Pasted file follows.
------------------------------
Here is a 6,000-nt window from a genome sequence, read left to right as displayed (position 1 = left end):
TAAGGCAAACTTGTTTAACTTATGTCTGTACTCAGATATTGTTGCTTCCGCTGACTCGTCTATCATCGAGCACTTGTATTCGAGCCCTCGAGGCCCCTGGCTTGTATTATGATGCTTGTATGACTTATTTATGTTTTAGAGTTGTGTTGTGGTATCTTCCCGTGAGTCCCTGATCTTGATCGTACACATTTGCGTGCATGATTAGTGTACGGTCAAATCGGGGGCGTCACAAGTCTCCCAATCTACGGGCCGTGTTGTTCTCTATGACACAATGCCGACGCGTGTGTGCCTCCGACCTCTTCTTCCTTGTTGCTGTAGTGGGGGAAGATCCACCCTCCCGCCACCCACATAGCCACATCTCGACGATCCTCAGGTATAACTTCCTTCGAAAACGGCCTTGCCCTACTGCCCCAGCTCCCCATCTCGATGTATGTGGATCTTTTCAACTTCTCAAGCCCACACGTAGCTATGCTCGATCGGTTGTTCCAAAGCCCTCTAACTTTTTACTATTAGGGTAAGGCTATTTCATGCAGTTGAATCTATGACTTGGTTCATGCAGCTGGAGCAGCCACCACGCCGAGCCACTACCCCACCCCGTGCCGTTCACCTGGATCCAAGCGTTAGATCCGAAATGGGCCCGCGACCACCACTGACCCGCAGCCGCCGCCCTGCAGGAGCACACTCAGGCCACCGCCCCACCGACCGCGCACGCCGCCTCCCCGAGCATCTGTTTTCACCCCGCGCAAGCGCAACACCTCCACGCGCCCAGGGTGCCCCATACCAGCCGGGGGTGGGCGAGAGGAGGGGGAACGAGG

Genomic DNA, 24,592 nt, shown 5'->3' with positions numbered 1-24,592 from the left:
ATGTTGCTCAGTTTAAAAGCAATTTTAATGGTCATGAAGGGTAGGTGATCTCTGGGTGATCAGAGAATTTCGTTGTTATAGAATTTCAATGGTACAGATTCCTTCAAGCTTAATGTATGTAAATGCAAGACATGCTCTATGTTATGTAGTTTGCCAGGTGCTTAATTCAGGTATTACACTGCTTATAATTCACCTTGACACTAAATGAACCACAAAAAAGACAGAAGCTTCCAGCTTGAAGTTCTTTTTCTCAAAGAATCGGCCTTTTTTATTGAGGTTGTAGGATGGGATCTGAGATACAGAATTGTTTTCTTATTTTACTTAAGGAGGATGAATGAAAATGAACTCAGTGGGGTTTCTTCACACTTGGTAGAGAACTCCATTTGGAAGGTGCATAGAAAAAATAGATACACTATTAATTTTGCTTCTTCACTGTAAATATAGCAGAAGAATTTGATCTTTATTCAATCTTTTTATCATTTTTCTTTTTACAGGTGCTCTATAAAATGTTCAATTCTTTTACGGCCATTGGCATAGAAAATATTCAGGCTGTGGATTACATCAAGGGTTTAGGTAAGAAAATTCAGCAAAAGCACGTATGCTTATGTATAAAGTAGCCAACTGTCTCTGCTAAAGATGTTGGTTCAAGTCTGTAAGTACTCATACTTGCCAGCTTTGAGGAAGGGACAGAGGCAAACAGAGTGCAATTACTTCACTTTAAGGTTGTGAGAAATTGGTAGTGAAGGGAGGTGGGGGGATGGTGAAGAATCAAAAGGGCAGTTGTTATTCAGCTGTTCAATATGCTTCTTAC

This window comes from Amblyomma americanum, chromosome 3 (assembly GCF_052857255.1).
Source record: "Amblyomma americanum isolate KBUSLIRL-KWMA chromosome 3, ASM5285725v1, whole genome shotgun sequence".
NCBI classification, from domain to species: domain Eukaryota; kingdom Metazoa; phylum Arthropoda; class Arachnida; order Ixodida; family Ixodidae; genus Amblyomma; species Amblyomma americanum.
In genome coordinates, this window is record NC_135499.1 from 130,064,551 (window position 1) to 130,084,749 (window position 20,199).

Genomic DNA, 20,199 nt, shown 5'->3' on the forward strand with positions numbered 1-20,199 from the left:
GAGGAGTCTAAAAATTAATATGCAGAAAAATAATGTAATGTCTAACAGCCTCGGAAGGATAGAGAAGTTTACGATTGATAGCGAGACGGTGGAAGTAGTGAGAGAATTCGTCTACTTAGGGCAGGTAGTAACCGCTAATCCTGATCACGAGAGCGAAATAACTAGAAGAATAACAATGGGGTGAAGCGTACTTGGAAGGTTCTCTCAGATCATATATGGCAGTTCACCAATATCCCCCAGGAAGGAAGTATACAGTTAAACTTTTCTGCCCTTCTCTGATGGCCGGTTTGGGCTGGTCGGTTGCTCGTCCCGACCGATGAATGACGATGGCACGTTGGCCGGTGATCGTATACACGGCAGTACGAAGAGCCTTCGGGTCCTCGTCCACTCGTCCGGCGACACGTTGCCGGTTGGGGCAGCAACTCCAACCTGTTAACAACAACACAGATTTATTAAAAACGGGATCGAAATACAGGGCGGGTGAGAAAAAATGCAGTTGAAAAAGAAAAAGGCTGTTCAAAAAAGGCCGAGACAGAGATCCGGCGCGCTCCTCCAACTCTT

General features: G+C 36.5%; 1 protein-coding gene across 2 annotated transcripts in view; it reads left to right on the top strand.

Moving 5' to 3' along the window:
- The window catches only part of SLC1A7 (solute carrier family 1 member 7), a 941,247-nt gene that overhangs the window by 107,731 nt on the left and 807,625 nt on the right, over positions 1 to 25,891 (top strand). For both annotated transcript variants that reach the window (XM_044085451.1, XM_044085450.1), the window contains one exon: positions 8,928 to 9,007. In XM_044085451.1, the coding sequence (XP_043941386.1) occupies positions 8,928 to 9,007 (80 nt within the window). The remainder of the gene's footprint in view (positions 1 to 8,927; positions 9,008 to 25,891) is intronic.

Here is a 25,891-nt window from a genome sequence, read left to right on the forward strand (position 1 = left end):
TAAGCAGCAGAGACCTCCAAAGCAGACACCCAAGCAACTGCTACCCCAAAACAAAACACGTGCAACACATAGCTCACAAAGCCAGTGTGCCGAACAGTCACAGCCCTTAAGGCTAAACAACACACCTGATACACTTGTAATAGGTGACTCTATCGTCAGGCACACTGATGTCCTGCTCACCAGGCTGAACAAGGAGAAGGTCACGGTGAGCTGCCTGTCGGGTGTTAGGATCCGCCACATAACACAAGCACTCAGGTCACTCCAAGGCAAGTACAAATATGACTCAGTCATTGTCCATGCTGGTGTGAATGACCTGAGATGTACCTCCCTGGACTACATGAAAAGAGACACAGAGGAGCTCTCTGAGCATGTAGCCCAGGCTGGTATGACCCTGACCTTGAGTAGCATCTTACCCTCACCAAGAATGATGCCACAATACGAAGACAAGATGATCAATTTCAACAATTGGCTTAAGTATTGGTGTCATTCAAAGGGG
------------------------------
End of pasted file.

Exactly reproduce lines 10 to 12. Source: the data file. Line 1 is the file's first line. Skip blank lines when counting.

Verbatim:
GAGGAGTCTAAAAATTAATATGCAGAAAAATAATGTAATGTCTAACAGCCTCGGAAGGATAGAGAAGTTTACGATTGATAGCGAGACGGTGGAAGTAGTGAGAGAATTCGTCTACTTAGGGCAGGTAGTAACCGCTAATCCTGATCACGAGAGCGAAATAACTAGAAGAATAACAATGGGGTGAAGCGTACTTGGAAGGTTCTCTCAGATCATATATGGCAGTTCACCAATATCCCCCAGGAAGGAAGTATACAGTTAAACTTTTCTGCCCTTCTCTGATGGCCGGTTTGGGCTGGTCGGTTGCTCGTCCCGACCGATGAATGACGATGGCACGTTGGCCGGTGATCGTATACACGGCAGTACGAAGAGCCTTCGGGTCCTCGTCCACTCGTCCGGCGACACGTTGCCGGTTGGGGCAGCAACTCCAACCTGTTAACAACAACACAGATTTATTAAAAACGGGATCGAAATACAGGGCGGGTGAGAAAAAATGCAGTTGAAAAAGAAAAAGGCTGTTCAAAAAAGGCCGAGACAGAGATCCGGCGCGCTCCTCCAACTCTT

General features: G+C 36.5%; 1 protein-coding gene across 2 annotated transcripts in view; it reads left to right on the top strand.

Moving 5' to 3' along the window: